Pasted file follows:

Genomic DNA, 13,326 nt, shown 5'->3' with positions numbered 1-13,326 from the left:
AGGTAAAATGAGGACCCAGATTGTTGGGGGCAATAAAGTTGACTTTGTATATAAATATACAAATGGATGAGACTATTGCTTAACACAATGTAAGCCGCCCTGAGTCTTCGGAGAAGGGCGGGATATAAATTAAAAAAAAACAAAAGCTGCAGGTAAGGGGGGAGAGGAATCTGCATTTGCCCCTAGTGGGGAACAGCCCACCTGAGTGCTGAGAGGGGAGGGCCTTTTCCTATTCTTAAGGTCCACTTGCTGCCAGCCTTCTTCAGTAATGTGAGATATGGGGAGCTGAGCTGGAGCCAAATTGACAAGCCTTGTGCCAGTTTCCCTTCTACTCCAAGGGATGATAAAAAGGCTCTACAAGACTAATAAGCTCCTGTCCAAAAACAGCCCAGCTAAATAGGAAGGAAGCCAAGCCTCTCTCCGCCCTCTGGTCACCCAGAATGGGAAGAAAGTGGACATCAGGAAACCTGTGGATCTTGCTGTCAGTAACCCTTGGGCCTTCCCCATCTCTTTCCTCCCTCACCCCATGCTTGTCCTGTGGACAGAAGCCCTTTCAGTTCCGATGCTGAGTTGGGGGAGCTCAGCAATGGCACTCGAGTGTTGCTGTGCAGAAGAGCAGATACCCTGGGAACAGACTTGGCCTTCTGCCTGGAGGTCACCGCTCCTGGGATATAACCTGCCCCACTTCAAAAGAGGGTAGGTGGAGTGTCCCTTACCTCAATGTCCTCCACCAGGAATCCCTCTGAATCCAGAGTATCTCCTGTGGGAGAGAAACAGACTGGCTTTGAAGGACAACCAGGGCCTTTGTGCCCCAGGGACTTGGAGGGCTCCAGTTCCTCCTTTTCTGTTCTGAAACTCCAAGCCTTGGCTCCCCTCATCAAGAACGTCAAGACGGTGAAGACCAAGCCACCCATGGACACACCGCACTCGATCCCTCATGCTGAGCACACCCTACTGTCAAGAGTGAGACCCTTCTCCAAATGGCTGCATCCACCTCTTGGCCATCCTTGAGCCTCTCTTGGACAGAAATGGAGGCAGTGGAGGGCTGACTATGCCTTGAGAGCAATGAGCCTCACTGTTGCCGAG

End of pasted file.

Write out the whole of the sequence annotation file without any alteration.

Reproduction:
Genomic DNA, 13,326 nt, shown 5'->3' with positions numbered 1-13,326 from the left:
AGGTAAAATGAGGACCCAGATTGTTGGGGGCAATAAAGTTGACTTTGTATATAAATATACAAATGGATGAGACTATTGCTTAACACAATGTAAGCCGCCCTGAGTCTTCGGAGAAGGGCGGGATATAAATTAAAAAAAAACAAAAGCTGCAGGTAAGGGGGGAGAGGAATCTGCATTTGCCCCTAGTGGGGAACAGCCCACCTGAGTGCTGAGAGGGGAGGGCCTTTTCCTATTCTTAAGGTCCACTTGCTGCCAGCCTTCTTCAGTAATGTGAGATATGGGGAGCTGAGCTGGAGCCAAATTGACAAGCCTTGTGCCAGTTTCCCTTCTACTCCAAGGGATGATAAAAAGGCTCTACAAGACTAATAAGCTCCTGTCCAAAAACAGCCCAGCTAAATAGGAAGGAAGCCAAGCCTCTCTCCGCCCTCTGGTCACCCAGAATGGGAAGAAAGTGGACATCAGGAAACCTGTGGATCTTGCTGTCAGTAACCCTTGGGCCTTCCCCATCTCTTTCCTCCCTCACCCCATGCTTGTCCTGTGGACAGAAGCCCTTTCAGTTCCGATGCTGAGTTGGGGGAGCTCAGCAATGGCACTCGAGTGTTGCTGTGCAGAAGAGCAGATACCCTGGGAACAGACTTGGCCTTCTGCCTGGAGGTCACCGCTCCTGGGATATAACCTGCCCCACTTCAAAAGAGGGTAGGTGGAGTGTCCCTTACCTCAATGTCCTCCACCAGGAATCCCTCTGAATCCAGAGTATCTCCTGTGGGAGAGAAACAGACTGGCTTTGAAGGACAACCAGGGCCTTTGTGCCCCAGGGACTTGGAGGGCTCCAGTTCCTCCTTTTCTGTTCTGAAACTCCAAGCCTTGGCTCCCCTCATCAAGAACGTCAAGACGGTGAAGACCAAGCCACCCATGGACACACCGCACTCGATCCCTCATGCTGAGCACACCCTACTGTCAAGAGTGAGACCCTTCTCCAAATGGCTGCATCCACCTCTTGGCCATCCTTGAGCCTCTCTTGGACAGAAATGGAGGCAGTGGAGGGCTGACTATGCCTTGAGAGCAATGAGCCTCACTGTTGCCGAG